• There are 435 different representatives, so you should think of your application process as if you were applying to 435 different small businesses. Approach each office individually, as many differ slightly from each other. 
  • Second, you can apply to senators or representatives who are not your own elected officials, but whose stance on certain policy issues you agree with. Your cover letter, though, will be slightly different—focus on that issue and your knowledge of or passion in the area rather than ties to the state. 
  • Third, you can always intern for a committee in either the House or the Senate. Start by researching what committees match your policy interests and see if they offer internship opportunities.  NOTE: The chairperson is from whichever party is in power in either chamber, and many times the internship programs are offered through the chairperson’s office.  
  • You can also sign up for the House Employment Bulletin, sent each week the House is in session. Also be sure to regularly check the Senate Employment Bulletin website. 

Be sure to fill out this interest for with Georgetown’s Office of Federal Government Relations Internship Resource Center for extra help in searching for a job on the Hill.

The State Department Application

When applying to State Department internships and jobs, be sure to take a look at the State Department’s attributes that they look for in successful foreign service officers and specialist candidates. It is good to try to weave these characteristics into your resume and cover letter. 


Federal resumes differ from typical one-page resumes in both their length and also their depth of information. Federal resumes need to be concise and comprehensive, and they are typically two to four pages long.

Although a federal resume does tend to take the place of a cover letter in federal job opportunities, some agencies do require some statement of interest or cover letter. Be sure to read the application directions carefully.

If you are asked to write a cover letter or statement of interest, be energetic, intelligent and aware when writing cover letters. Use specific examples to demonstrate your skills and abilities. In government service, a deep connection and commitment to the mission of the agency or government body often factors into the application. Remember, the purpose of a cover letter is to convince someone to interview you.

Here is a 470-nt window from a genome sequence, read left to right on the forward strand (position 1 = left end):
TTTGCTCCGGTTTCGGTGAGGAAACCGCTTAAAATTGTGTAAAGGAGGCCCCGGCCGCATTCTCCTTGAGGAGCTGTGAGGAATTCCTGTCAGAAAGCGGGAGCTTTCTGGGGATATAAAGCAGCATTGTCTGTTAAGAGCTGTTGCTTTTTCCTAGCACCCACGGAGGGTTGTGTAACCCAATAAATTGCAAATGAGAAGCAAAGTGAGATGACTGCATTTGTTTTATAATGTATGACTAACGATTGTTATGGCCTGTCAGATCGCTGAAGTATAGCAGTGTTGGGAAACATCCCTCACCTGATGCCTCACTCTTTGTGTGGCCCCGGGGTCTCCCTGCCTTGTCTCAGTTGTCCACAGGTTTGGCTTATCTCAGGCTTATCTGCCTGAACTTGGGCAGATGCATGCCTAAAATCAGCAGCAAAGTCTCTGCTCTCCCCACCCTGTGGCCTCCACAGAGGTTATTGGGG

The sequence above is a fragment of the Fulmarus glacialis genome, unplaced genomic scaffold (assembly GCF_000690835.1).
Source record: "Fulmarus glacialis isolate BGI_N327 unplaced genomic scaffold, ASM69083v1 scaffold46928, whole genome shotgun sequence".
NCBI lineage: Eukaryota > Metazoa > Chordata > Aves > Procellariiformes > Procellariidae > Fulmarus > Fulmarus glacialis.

Tailor your resume to the Job Opportunity Announcement (JOA) of each federal position you are applying to.

Depending on your background and the “Key Requirements,” “Duties” and “Qualifications Required” listed, you can emphasize different elements of your background and qualifications including: education and research experience, work volunteer and internship experience (including pertinent information from high school). 

For more information, please be sure to view our videos on federal hiring and our federal resume tips.

For National Security Careers

Certain positions in the intelligence community—Department of Defense, and some offices in the Department of State and Department of Homeland Security—require security clearances. If you are interested in those opportunities, you should apply as much as a year in advance of when you hope to start to allow time to complete the security clearance process.

Federal Internships

Internships enable you to gain valuable professional experience prior to graduation. In the federal government, there are also some internships which can offer a direct path to full-time job opportunities.

Typically referred to as Pathways Internships, you may apply either as a current student or as a recent graduate (up to two years from your date of graduation). There are also many other internship programs available in each department, so be sure to check their career sites for more information.

Select Employers and Internships

Executive Branch:

Legislative Branch:

Judicial Branch:

State & Local Government

If you want to have an immediate impact on policy work, there is often no better place to go than state and local government jobs. Working for cities, counties, municipalities, or state governments affords a micro-look at many of the wider issues facing the American population. 

Positions in urban planning, transportation, or seeking elected office for local school boards, county boards, etc., can be a great place to get a start. 

What is more, many local municipalities have active political parties who are involved in small campaigns and this can be a great way for aspiring politicians to learn on a smaller scale about the issues facing residents. 

One of the best ways to get your start is to just get out there and meet people at your local city hall or state house. Often those connections lead to positions so come prepared with your resume and elevator pitch.


Given the amount of information available, the best place to start is to do a search on your local area government — whether it is a city, county, municipality, commonwealth or state. At each level, there are various resources and funding opportunities available for interested citizens to learn more: tips for finding state and local jobs.

Key Employers and Sample Internships

Select Government-Adjacent Associations

Relevant Student Groups and Campus Partners

The Cawley Career Education Center works with many other offices on campus, including the Institute of Politics and Public Service (GU Politics), the Graduate School of Foreign Service, the McCourt School of Public Policy, and the Office of Federal Relations to promote activities related to public service and government careers. Additional student-led groups include: 

Join a group based on a personal interest and develop your professional skills, or to see if you enjoy being in a classroom. 

For example, the Georgetown Institute for Politics (or GU Politics) has a number of fellowship opportunities and partnerships with organizations, not to mention a lot of amazing programming throughout the year available to anyone on campus. 

It is also a good idea to join your local chapter of the political party of your persuasion in order to start learning more about the issues of importance to your constituency.